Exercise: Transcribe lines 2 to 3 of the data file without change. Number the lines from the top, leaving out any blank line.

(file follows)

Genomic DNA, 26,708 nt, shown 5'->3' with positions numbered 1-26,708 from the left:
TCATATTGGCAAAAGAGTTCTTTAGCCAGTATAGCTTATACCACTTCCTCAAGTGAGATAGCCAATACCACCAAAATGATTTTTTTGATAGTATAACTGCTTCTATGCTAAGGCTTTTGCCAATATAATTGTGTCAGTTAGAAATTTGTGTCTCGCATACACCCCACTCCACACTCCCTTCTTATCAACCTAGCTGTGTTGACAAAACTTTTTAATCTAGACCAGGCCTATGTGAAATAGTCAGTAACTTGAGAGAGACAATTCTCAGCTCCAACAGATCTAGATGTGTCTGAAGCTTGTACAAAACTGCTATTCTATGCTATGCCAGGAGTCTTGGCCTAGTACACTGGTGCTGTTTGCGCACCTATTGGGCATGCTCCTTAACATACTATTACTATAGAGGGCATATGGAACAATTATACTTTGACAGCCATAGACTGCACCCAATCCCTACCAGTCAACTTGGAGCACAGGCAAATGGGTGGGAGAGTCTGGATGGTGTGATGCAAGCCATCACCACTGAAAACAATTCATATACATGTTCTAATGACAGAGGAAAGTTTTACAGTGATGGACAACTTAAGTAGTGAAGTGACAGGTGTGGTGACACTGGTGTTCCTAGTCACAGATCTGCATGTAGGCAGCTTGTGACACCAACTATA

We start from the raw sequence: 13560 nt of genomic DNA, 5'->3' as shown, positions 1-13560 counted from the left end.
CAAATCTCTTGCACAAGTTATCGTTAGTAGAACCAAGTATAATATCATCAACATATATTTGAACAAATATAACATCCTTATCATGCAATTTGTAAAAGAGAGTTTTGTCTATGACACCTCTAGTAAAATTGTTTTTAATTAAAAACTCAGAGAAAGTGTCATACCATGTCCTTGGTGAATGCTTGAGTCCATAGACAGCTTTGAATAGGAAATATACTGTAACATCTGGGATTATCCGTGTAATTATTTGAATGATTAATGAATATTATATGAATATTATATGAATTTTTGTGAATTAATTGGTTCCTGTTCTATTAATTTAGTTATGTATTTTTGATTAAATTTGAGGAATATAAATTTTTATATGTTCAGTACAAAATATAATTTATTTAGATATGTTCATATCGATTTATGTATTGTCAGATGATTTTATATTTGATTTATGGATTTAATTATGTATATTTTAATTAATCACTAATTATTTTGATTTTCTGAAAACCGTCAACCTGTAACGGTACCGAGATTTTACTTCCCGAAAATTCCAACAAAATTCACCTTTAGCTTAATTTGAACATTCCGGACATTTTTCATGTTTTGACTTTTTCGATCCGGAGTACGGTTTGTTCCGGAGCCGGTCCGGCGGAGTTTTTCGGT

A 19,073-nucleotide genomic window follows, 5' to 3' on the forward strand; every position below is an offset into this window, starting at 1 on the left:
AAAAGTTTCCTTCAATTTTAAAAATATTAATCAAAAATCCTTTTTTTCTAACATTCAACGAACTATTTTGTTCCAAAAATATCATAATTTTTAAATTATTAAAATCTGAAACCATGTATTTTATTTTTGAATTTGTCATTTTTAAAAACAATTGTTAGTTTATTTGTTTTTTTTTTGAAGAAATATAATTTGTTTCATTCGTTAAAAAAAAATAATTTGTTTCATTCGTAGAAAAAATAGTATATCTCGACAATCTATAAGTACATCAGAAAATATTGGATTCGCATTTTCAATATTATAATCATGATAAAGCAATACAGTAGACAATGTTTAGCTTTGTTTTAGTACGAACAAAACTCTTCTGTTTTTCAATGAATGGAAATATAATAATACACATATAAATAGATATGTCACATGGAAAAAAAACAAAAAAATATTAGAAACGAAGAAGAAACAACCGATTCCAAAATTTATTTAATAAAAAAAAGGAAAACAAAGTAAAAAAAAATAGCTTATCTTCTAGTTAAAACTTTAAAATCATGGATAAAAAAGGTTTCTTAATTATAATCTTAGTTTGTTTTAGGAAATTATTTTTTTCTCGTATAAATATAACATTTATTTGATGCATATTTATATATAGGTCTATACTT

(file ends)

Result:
TCATATTGGCAAAAGAGTTCTTTAGCCAGTATAGCTTATACCACTTCCTCAAGTGAGATAGCCAATACCACCAAAATGATTTTTTTGATAGTATAACTGCTTCTATGCTAAGGCTTTTGCCAATATAATTGTGTCAGTTAGAAATTTGTGTCTCGCATACACCCCACTCCACACTCCCTTCTTATCAACCTAGCTGTGTTGACAAAACTTTTTAATCTAGACCAGGCCTATGTGAAATAGTCAGTAACTTGAGAGAGACAATTCTCAGCTCCAACAGATCTAGATGTGTCTGAAGCTTGTACAAAACTGCTATTCTATGCTATGCCAGGAGTCTTGGCCTAGTACACTGGTGCTGTTTGCGCACCTATTGGGCATGCTCCTTAACATACTATTACTATAGAGGGCATATGGAACAATTATACTTTGACAGCCATAGACTGCACCCAATCCCTACCAGTCAACTTGGAGCACAGGCAAATGGGTGGGAGAGTCTGGATGGTGTGATGCAAGCCATCACCACTGAAAACAATTCATATACATGTTCTAATGACAGAGGAAAGTTTTACAGTGATGGACAACTTAAGTAGTGAAGTGACAGGTGTGGTGACACTGGTGTTCCTAGTCACAGATCTGCATGTAGGCAGCTTGTGACACCAACTATA

We start from the raw sequence: 13560 nt of genomic DNA, 5'->3' as shown, positions 1-13560 counted from the left end.